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poetical talents he might be possessed of. In some Sketches on this design the prefixed lines originated. But the writer was doubtful of being able to draw attention to a subject generally reckoned so trite, as it is commonly treated. Yet surely this is a theme above all others susceptible of poetical embellishment, and worthy of poetical illustration; as implying every thing grand, important, and interesting ; every thing good, boundlessly blessed and happy, beyond the most exalted and enthusiastic imagination.

But while in the midst of the scenes of war and tumult the writer amused himself, and solaced his imagination with such themes; the disastrous termination of the American war, in which all his prospects, interest, and connexions, were involy. ed, came like a death-stroke on all his views and designs in life, and rendered him almost indifferent to life itself. That event, joined to the sufferings he had undergone from disappointment, hardships, and climate, having reduced him to so low a state both of health and spirits, he had no longer either résolution, or vigour of mind left to think of assuming such an important theme as the Universal Restoration of Nature, in a poetical view. He however threw together some thoughts

prose, a few copies of which were published about forty years ago. This publication drew considerable attention, and was soon sold off;

upon it in

so that it was even with difficulty he could get a copy to assist him in the present publication.

Several inquiries and notices about that work and its Author having lately appeared in some of the public journals,* he has been induced to attempt this republication, with considerable alterations and additions.

Now, buried in the obscurity into which the extinction of all his early prospects in life by the American revolution, had thrown him, and excluded, as he has since for the most part been, from that literary and enlightened society in which his early life had passed; where, by the mutual intercourse of congenial minds, both genius and judgment might be excited, and improved; he dare no more think of resuming his original poetical plan. Indeed forty years more of retirement and obscurity, have been so far from restoring that impulse and elasticity of mind, that ardour and elevation of spirit, to which nothing once seemed unattainable, that he is sensible they are gone for ever. 66 The blast of the desert came, and laid my green head low; the spring returned with its showers, but no leaf of mine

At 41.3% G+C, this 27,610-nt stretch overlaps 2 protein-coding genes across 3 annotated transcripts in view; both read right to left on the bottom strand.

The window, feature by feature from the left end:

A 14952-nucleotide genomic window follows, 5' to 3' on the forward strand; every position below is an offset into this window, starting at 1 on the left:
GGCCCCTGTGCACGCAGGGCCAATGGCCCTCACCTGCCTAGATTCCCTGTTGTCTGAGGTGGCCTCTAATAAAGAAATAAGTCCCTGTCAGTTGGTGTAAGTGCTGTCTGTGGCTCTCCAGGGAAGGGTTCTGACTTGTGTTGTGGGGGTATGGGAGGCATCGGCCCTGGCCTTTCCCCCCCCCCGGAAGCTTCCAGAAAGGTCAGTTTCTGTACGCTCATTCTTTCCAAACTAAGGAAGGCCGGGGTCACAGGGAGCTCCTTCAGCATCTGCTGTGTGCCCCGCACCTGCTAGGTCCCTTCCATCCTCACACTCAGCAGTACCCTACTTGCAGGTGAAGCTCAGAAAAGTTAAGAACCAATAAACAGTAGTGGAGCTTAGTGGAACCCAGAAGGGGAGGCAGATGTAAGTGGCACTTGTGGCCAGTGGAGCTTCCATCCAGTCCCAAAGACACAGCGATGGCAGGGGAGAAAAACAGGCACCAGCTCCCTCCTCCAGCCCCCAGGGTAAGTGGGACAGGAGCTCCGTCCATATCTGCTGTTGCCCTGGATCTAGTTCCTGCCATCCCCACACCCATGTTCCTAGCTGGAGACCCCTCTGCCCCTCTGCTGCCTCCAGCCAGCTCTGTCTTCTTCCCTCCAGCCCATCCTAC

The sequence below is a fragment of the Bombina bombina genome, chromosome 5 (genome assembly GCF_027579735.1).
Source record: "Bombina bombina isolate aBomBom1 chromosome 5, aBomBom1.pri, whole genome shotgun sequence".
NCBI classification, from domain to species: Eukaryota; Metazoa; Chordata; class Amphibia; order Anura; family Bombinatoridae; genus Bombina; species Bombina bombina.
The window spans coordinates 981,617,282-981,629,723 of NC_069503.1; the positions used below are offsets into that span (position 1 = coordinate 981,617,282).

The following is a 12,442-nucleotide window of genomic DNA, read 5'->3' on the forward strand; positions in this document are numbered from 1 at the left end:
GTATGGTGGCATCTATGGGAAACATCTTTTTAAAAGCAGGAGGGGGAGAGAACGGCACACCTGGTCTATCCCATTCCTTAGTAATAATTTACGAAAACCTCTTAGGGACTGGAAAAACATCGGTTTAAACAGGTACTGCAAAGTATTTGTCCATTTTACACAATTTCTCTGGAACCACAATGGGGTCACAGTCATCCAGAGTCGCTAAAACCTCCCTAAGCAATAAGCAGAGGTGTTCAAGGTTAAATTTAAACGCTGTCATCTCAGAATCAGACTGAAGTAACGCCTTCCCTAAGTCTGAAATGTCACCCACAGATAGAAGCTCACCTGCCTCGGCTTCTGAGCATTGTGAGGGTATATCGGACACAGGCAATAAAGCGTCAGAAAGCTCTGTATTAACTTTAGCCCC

* In the New Annual Register for 1785–VI. 276.- In the Monthly Repository for June 1818.-In the Monthly Repository for August or September 1818.–Though the work was favourably noticed in several Reviews, the writer has not the smallest vestige by which he can now refer to them. He only remembers that one of them pronounced the language to be elegant and perspicuous-with something of-considerable learning displayed which is more than, perhaps, the work will well justify.

appeared."*

Indeed the period of life for such exertions, with him, is now passed.

But he still thinks the subject of importance. And this may probably be the last opportunity he may have of suggesting it to more general attention (if the present Sketch should draw any attention); he therefore hopes the present attempt to recall some of the conceptions he had entertained upon

it

may be excused. The Christian religion has of late been not only neglected, but renounced and contemned, by men pretending to philosophy and enlarged thought; while their contempt and neglect of it really proceeds from narrowness of thought, from their not raising their minds, and extending their thoughts, to the real grandeur and importance of its nature and design; to their never having formed a conception of its real object and end-THE RESTITUTION OF ALL THINGS.